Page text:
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I am an Accounting and Finance major. I have had more trouble getting into my accounting classes, not my engineering (transferred from engineering to accounting). I tried to sign up 2-3 weeks before classes started and one of my classes was closed already. So I had to drop to a part-time course load this semester and hopefully it’s open the next one.

It hasn’t been easy finding an adviser. I went up to the accounting business finance department and I was greeted by a secretary and I was trying to get advisement and she’s like we don’t really do that here… I talked to a professor and he was like, “you know, I’m not really an adviser,” and he directed me to go online and find the information there. 

I’ve needed other services as well like mental health. I did go a couple times to the counselors. They were very nice to me but they really are there to just give you a referral. They did give me a good referral…but I had to pay for it out of my own pocket. It was expensive. If there were people who would do that here, it would help students a lot, financially.

In terms of physical space in our classes, I have been in a lot of situations where the teacher would give up his desk and people would sit at their desk and the professor just stands up and lectures the whole time. When I first signed up here – I was trying to go to class in one of the elevators [but it malfunctioned and] spit me out into a locked maintenance closet and I was sitting in there for like 20 minutes banging on the door. I eventually had to call 911 and the firefighters came up and opened the door. There were 10 firefighters and NYPD standing outside. Some of these elevators have been out of service for who knows how long.

The biggest reason I had to drop out of the electronics engineering program is because there was no support for people in the program. Any support there was you’d have to hopefully be available during your professor’s office hours, and even then they’re not obligated to do that. The lack of support- the lack of readily available tutors on a schedule that I could make is what led me to drop out of that program and seek something that was my second choice, just because there was nobody here.


Ismael Ali, Hunter College

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I am a junior at Hunter College majoring in Political Science with a minor in Black Studies. I am also the first person in my family to go to college. Right now, my main priority is to graduate as soon as possible so I can get a job to provide for my family and pay my student loans.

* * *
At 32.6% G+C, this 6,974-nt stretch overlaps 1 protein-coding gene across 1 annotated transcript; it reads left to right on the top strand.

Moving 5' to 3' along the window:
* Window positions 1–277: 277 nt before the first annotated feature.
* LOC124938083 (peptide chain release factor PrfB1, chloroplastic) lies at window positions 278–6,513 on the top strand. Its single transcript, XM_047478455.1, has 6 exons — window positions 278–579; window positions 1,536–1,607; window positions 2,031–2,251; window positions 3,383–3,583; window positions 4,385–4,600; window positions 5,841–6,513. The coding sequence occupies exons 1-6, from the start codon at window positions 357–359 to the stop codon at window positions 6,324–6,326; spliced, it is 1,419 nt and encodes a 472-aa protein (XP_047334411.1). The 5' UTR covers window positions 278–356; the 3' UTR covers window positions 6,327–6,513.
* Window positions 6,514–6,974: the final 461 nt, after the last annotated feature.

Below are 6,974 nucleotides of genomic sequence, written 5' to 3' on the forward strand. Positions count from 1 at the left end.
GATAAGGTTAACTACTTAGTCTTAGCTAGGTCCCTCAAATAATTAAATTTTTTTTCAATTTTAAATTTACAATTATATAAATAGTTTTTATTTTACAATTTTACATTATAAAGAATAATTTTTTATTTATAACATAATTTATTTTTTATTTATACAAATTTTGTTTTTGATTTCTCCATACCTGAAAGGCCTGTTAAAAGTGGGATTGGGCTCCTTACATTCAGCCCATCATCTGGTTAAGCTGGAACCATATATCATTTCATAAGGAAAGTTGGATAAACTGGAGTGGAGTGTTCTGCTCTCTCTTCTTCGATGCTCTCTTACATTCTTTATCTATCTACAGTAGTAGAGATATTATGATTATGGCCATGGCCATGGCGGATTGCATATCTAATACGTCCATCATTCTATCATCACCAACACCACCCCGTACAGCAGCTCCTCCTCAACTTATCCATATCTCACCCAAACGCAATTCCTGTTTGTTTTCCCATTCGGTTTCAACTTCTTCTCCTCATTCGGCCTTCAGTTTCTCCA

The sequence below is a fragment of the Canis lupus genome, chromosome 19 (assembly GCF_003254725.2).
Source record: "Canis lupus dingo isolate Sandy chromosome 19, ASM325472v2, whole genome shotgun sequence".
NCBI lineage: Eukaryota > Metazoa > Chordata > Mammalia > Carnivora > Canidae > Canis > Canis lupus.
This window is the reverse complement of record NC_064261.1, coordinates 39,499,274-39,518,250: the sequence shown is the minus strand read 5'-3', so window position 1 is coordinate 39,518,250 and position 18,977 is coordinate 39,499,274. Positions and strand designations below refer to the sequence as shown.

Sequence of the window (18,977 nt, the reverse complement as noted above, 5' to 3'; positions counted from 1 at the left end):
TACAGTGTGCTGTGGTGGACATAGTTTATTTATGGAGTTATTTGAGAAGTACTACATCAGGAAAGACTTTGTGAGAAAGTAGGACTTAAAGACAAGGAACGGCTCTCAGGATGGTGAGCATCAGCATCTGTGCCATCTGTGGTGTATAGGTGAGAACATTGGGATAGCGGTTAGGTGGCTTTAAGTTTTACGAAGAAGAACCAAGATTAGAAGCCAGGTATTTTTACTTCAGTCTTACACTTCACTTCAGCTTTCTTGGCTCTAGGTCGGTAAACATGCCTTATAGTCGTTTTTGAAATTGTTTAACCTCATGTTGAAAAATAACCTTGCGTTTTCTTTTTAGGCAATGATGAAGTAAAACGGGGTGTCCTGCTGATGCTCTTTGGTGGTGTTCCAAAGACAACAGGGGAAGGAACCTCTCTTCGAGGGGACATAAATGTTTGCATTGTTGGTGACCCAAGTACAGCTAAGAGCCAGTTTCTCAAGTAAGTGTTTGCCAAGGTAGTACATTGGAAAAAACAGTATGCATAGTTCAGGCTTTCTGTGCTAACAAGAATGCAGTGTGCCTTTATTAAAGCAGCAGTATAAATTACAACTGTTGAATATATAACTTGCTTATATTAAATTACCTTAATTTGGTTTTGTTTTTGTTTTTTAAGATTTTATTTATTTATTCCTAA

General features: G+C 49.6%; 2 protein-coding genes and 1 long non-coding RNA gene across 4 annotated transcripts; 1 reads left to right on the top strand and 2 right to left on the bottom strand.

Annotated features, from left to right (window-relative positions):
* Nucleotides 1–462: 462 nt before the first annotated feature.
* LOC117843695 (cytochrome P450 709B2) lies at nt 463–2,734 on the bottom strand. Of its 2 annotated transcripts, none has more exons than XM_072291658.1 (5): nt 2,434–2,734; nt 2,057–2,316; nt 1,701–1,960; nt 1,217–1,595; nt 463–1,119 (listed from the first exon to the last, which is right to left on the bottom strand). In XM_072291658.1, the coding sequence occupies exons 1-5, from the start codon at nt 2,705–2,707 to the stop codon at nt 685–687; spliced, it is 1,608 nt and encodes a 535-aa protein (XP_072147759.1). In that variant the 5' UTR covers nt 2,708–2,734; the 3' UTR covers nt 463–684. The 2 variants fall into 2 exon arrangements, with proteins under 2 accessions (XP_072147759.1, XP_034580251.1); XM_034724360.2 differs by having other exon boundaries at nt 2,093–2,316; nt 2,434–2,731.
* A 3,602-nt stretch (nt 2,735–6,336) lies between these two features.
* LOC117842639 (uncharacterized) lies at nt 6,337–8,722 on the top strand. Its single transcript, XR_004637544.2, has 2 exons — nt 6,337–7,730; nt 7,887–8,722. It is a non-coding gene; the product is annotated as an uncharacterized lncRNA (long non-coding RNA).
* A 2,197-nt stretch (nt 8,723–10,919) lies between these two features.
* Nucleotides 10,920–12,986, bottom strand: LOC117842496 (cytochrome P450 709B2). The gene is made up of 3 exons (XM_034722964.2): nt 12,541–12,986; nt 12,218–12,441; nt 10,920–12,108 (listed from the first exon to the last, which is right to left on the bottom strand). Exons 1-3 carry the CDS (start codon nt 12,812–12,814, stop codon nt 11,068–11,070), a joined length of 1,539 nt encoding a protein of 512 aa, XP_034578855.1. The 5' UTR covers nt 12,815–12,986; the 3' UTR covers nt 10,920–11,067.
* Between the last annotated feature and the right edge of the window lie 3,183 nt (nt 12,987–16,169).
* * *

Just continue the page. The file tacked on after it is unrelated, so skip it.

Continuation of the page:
I was first a college student at SUNY New Paltz where I was part of the Education Opportunity Program (EOP). One of my main challenges at New Paltz was the price of textbooks. Even though I was working two on-campus jobs, I found myself spending two thirds of my paycheck towards textbooks. I addressed the issue to my EOP advisor, who cared and loved me like their own, and they were able to help me with an EOP book voucher. This voucher helped me to pay for the rest of my school supplies. The downside is that this book voucher is limited. I know that I am one of so many students who struggle with textbook costs.

In the fall of 2018, I transferred to Hunter College. The first thing that comes to mind when people ask me why I transferred is the fact that the cost of tuition at SUNY New Paltz was overwhelming. As a full-time college student, it was impossible for me to get a job that would cover my tuition so every semester I had to take out loans.  

I’m now in SEEK. Like EOP, Search for Education Elevation and Knowledge Program (SEEK) helps me with my textbooks and provides me with an advisor. Thanks to the SEEK program, my transition from New Paltz to Hunter College was very smooth. This is why we need true leadership from our representatives to defend and expand opportunity programs.

Luisa Garcia, Nassau Community College

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I am currently in my second semester at Nassau Community College, and every day I have to take 3 different buses just to get to campus, taking me almost 2 hours. Recently, the bus that comes near my house was cut and now it only runs every 5 hours. So my time to be at school and do what I need to do as a student is limited.

Right now, I am working towards becoming a physical therapist but have had issues trying to find the classes I need. I went to the advising office on campus, but was only told what classes I would need to get my general degree and not what would best prepare me to transfer. The office attempted to help, but because they had to help so many other students I wasn’t able to get the advising that I need to make sure that I will be prepared for life after college.  Also, due to budget issues the school does not have all of the classes I will need to continue my education, so I will be behind when I transfer schools.

Right now, I am able to afford to go to school due to financial aid programs. I am very lucky to receive these, but what I will receive will not nearly cover the costs of the four year college that I will need to attend to receive my degree. I’m not sure how I’m going to afford it, right now I already have an on-campus job while I’m in classes full time an am stretched so thin.